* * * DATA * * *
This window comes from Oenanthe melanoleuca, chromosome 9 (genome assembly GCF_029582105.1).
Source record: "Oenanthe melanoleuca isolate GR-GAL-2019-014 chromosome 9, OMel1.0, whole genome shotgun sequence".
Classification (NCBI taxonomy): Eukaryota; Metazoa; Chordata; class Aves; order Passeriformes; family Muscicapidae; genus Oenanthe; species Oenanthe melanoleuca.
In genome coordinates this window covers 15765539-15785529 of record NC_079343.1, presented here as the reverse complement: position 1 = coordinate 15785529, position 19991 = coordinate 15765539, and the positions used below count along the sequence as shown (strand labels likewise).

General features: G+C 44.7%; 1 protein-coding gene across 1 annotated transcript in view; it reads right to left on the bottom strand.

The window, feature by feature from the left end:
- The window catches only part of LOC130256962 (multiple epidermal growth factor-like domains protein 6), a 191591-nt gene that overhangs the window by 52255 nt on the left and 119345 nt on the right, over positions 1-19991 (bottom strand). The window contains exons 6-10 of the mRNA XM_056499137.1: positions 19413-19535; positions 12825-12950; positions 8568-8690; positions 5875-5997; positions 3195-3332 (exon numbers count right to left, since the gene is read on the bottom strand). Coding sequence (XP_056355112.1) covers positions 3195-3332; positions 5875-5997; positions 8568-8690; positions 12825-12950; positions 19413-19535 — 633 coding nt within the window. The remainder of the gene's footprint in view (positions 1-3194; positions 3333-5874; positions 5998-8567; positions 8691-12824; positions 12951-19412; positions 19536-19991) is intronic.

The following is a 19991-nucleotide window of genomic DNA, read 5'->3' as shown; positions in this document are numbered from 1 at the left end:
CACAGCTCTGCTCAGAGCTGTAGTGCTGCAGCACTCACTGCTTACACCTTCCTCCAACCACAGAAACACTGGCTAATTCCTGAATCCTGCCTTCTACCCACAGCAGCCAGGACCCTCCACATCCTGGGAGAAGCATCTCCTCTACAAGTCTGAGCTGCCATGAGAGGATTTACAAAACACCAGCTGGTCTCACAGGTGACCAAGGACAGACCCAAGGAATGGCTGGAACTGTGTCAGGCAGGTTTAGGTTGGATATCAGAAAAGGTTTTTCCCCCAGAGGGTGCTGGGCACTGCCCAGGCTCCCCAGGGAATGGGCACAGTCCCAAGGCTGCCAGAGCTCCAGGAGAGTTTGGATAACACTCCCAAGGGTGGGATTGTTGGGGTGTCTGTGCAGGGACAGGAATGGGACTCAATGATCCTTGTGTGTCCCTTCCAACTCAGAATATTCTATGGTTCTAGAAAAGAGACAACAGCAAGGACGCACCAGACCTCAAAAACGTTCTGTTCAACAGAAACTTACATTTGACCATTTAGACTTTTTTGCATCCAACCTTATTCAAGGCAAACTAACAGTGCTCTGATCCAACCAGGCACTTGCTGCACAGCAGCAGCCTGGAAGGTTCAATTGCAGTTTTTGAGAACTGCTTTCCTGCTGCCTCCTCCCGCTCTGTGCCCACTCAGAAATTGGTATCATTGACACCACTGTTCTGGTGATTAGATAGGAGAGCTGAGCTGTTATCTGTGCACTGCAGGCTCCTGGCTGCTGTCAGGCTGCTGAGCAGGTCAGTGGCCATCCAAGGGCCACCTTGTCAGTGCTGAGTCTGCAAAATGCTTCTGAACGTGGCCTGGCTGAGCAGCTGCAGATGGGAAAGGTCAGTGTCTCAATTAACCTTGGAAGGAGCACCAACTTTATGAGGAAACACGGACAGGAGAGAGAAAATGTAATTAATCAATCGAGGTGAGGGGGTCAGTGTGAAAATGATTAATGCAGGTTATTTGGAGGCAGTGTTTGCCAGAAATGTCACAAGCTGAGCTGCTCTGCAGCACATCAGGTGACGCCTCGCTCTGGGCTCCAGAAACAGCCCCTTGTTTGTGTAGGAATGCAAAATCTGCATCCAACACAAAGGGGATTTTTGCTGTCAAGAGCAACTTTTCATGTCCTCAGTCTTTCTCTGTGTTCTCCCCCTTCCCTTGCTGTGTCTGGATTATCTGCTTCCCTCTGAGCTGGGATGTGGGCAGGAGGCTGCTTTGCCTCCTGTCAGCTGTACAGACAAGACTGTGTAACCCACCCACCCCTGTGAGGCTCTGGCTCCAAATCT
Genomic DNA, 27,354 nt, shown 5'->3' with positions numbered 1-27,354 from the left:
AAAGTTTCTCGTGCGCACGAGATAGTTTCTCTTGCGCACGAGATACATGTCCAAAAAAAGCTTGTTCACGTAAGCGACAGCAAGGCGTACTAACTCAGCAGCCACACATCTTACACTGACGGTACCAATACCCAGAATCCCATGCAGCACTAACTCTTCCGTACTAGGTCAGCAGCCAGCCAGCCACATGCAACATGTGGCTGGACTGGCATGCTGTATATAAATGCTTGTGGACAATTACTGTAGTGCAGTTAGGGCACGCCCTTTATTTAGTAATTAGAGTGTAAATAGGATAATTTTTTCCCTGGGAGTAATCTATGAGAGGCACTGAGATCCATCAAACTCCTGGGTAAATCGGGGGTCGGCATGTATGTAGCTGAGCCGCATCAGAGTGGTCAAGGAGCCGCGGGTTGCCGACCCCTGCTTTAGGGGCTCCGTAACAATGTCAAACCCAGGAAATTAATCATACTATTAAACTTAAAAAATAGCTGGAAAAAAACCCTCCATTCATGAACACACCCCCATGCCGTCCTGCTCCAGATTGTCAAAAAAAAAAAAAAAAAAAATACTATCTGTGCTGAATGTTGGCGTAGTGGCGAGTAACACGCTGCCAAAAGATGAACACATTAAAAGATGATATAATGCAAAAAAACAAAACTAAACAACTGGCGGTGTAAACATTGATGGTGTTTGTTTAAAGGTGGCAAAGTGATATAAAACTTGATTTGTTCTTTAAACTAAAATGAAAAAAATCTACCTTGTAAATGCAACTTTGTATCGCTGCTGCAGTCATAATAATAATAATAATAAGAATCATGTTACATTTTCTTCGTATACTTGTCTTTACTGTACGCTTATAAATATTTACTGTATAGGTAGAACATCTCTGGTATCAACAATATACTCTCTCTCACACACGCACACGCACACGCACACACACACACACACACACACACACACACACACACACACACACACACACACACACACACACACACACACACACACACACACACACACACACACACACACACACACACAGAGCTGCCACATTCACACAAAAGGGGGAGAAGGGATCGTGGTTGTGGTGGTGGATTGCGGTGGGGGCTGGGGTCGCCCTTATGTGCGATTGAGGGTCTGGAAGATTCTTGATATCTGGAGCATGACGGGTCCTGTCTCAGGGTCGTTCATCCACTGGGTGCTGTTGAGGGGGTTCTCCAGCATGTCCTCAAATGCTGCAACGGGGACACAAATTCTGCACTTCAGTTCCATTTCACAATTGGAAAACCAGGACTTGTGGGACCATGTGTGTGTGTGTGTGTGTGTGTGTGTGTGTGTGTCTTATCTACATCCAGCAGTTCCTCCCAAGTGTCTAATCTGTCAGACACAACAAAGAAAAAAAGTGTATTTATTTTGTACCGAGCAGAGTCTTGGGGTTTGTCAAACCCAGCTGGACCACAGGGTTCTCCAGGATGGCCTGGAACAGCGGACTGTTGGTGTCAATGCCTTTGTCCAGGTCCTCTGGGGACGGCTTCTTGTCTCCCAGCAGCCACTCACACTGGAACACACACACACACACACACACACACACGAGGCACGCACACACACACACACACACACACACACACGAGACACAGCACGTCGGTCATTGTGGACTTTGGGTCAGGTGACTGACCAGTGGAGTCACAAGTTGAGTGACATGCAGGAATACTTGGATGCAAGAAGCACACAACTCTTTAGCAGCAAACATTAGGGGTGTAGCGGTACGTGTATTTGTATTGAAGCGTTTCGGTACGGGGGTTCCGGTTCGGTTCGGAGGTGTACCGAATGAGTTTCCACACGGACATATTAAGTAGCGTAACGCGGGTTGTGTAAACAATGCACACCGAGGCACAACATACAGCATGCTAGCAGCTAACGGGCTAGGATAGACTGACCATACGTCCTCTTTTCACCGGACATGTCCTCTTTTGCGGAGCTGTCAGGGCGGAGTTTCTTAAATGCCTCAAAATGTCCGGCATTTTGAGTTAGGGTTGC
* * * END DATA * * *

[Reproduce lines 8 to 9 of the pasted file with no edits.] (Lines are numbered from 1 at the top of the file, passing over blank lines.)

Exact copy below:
The following is a 19991-nucleotide window of genomic DNA, read 5'->3' as shown; positions in this document are numbered from 1 at the left end:
CACAGCTCTGCTCAGAGCTGTAGTGCTGCAGCACTCACTGCTTACACCTTCCTCCAACCACAGAAACACTGGCTAATTCCTGAATCCTGCCTTCTACCCACAGCAGCCAGGACCCTCCACATCCTGGGAGAAGCATCTCCTCTACAAGTCTGAGCTGCCATGAGAGGATTTACAAAACACCAGCTGGTCTCACAGGTGACCAAGGACAGACCCAAGGAATGGCTGGAACTGTGTCAGGCAGGTTTAGGTTGGATATCAGAAAAGGTTTTTCCCCCAGAGGGTGCTGGGCACTGCCCAGGCTCCCCAGGGAATGGGCACAGTCCCAAGGCTGCCAGAGCTCCAGGAGAGTTTGGATAACACTCCCAAGGGTGGGATTGTTGGGGTGTCTGTGCAGGGACAGGAATGGGACTCAATGATCCTTGTGTGTCCCTTCCAACTCAGAATATTCTATGGTTCTAGAAAAGAGACAACAGCAAGGACGCACCAGACCTCAAAAACGTTCTGTTCAACAGAAACTTACATTTGACCATTTAGACTTTTTTGCATCCAACCTTATTCAAGGCAAACTAACAGTGCTCTGATCCAACCAGGCACTTGCTGCACAGCAGCAGCCTGGAAGGTTCAATTGCAGTTTTTGAGAACTGCTTTCCTGCTGCCTCCTCCCGCTCTGTGCCCACTCAGAAATTGGTATCATTGACACCACTGTTCTGGTGATTAGATAGGAGAGCTGAGCTGTTATCTGTGCACTGCAGGCTCCTGGCTGCTGTCAGGCTGCTGAGCAGGTCAGTGGCCATCCAAGGGCCACCTTGTCAGTGCTGAGTCTGCAAAATGCTTCTGAACGTGGCCTGGCTGAGCAGCTGCAGATGGGAAAGGTCAGTGTCTCAATTAACCTTGGAAGGAGCACCAACTTTATGAGGAAACACGGACAGGAGAGAGAAAATGTAATTAATCAATCGAGGTGAGGGGGTCAGTGTGAAAATGATTAATGCAGGTTATTTGGAGGCAGTGTTTGCCAGAAATGTCACAAGCTGAGCTGCTCTGCAGCACATCAGGTGACGCCTCGCTCTGGGCTCCAGAAACAGCCCCTTGTTTGTGTAGGAATGCAAAATCTGCATCCAACACAAAGGGGATTTTTGCTGTCAAGAGCAACTTTTCATGTCCTCAGTCTTTCTCTGTGTTCTCCCCCTTCCCTTGCTGTGTCTGGATTATCTGCTTCCCTCTGAGCTGGGATGTGGGCAGGAGGCTGCTTTGCCTCCTGTCAGCTGTACAGACAAGACTGTGTAACCCACCCACCCCTGTGAGGCTCTGGCTCCAAATCT